Robin Vander Wall
There is really no such animal as a “class action” in a case where one or more individuals are challenging the constitutionality of a statute. That’s because there’s no reason to establish a class if one decides to bring a facial challenge. A facial challenge presumes that the law is unconstitutional as it applies to everyone affected. But facial challenges are more difficult because it’s much harder to develop a record of harm. In an as-applied setting, it’s possible for the plaintiffs to demonstrate, in personal and particularized ways, the harm that has actually occurred to them. And where you have what are called “sympathetic” plaintiffs (plaintiffs whose stories of harm are likely to be persuasive to judge or jury), the chances of a positive outcome are greater.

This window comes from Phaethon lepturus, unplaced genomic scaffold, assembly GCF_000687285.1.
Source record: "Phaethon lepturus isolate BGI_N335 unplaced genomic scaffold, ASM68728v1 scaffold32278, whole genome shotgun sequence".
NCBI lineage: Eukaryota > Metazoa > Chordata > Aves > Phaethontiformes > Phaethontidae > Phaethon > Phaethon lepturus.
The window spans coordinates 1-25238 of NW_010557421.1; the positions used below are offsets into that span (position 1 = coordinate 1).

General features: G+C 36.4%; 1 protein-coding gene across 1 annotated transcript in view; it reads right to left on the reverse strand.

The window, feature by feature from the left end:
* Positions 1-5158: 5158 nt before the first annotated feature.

Class actions, as a general rule, are rarely used anymore and are difficult to prosecute because the rules surrounding how a class is certified have tightened over the years. These days, you typically see class actions in cases where there is some sort of consumer fraud or product liability. But you never see them in claims challenging the constitutionality of a statute (although you will still see references being made to “class actions” by groups and individuals who don’t fully understand what they are talking about).